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Master Daito’s Original Face

Daito Kokushi (also known as Myocho Shuho) was a monk born in Japan just a generation or so after Dogen’s death and is widely celebrated in the Rinzai tradition. The founder of Daitoku-ji monastery – which still stands today – Daito is best known for the (probably apocryphal) tale of his decision to shun institutional pressure in his early years as a monk by choosing to live under a bridge among the beggars of Kyoto. He was finally drawn from this situation by Emperor Hanazono, with whom Daito subsequently had a lifelong relationship. The following text, which describes zazen and the idea of original face, was first written for Hanazono’s consort Senko.


All Zen students should devote themselves at the beginning to zazen (sitting in meditation). Sitting in either the fully locked position or the half-locked position, with the eyes half-shut, see the original face that was before father or mother was born. This means to see the state before the parents were born, before heaven and earth were parted, before you received human form. What is called the original face will appear. That original face is something without color or form, like the empty sky in whose clarity there is no form. 

The original face is really nameless, but it is indicated by such terms as original face, the Lord, the buddha-nature, and the true Buddha. It is as with man, who has no name at birth, but afterwards various names are attached to him. The seventeen hundred koan or themes to which Zen students devote themselves are all only for making them see their original face. The World-honoured One sat in meditation in the snowy mountains for six years, then saw the morning star and was enlightened, and this was seeing his original face. When it is said of others of the ancients that they had a great realization, or a great breaking-through, it means they saw the original face. The Second Ancestor stood in the snow and cut off his arm to get realization; the Sixth Ancestor heard the phrase from the Diamond Sutra and was enlightened, Ling-yün was enlightened when he saw the peach blossoms, Hsiang-yen on hearing the tile hit the bamboo, Lin-chi when struck by Huang-po, Tung-shan on seeing his own reflection in the water.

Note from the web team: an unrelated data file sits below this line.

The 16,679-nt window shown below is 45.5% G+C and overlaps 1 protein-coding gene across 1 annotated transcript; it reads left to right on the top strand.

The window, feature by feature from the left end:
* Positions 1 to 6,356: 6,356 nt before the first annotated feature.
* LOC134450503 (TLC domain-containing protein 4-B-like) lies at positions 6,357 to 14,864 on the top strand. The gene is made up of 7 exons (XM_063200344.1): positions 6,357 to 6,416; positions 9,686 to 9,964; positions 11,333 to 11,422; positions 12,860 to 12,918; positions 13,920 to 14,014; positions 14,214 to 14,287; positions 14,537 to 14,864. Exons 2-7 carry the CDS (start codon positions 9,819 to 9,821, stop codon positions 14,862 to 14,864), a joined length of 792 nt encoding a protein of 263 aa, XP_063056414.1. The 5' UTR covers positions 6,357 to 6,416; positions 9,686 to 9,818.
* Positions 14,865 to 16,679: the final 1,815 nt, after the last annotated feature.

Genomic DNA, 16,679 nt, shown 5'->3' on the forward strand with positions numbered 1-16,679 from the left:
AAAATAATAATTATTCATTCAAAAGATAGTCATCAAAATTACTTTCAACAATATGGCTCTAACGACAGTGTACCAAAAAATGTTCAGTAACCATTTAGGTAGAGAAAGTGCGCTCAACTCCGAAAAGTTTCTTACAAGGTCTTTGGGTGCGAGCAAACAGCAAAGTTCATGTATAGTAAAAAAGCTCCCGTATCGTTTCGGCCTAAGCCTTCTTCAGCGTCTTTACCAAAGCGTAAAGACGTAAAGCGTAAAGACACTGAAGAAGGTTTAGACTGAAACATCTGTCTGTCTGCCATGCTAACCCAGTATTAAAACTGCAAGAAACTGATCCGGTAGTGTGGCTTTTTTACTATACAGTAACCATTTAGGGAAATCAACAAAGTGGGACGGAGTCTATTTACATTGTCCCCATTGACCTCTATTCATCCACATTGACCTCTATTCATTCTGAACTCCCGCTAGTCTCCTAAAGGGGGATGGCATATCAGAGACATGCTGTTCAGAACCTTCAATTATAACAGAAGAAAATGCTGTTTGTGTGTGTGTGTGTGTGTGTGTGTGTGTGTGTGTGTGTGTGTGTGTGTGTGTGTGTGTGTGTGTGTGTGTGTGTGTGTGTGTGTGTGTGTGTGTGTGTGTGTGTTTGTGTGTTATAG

All this is what is called “meeting the lord and master. ” The body is a house, and it must have a master. It is the master of the house who is known as the original face. Experiencing heat and cold and so on, or feeling a lack, or having desires—these are all delusive thoughts and do not belong to the true master of the house. These delusive thoughts are something added. They are things that vanish with each breath. To be dragged along by them is to fall into hell, to circle in the six paths of reincarnation. By going deeper and deeper into zazen, find the source of the thoughts. A thought is something without any form or body, but owing to the conviction of those thoughts remaining even after death, man falls into hell with its many pains, or suffers in the round of this changing world. 

Every time a thought arises, throw it away. Just devote yourself to sweeping away the thoughts. Sweeping away thoughts means performing zazen, When thought is put down, the original face appears. The thoughts are like clouds; when the clouds have cleared, the moon appears. That moon of eternal truth is the original face. 

The heart itself is verily the Buddha. What is called “seeing one’s nature” means to realize the heart Buddha. Again and again put down the thoughts, and then see the heart Buddha. It might be supposed from this that the true nature will not be visible except when sitting in meditation, That is a mistake. [Yungchia] says: “Going too is Zen; sitting too is Zen. Speaking or silent, moving the body or still, he is at peace.” This teaches that going and sitting and talking are all Zen. It is not only being in zazen and suppressing the thoughts. Whether rising or sitting, keep concentrated and watchful. All of a sudden, the original face will confront you. 


Daito Kokushi (1282-1334)
From – The Roaring Stream: A New Zen Reader

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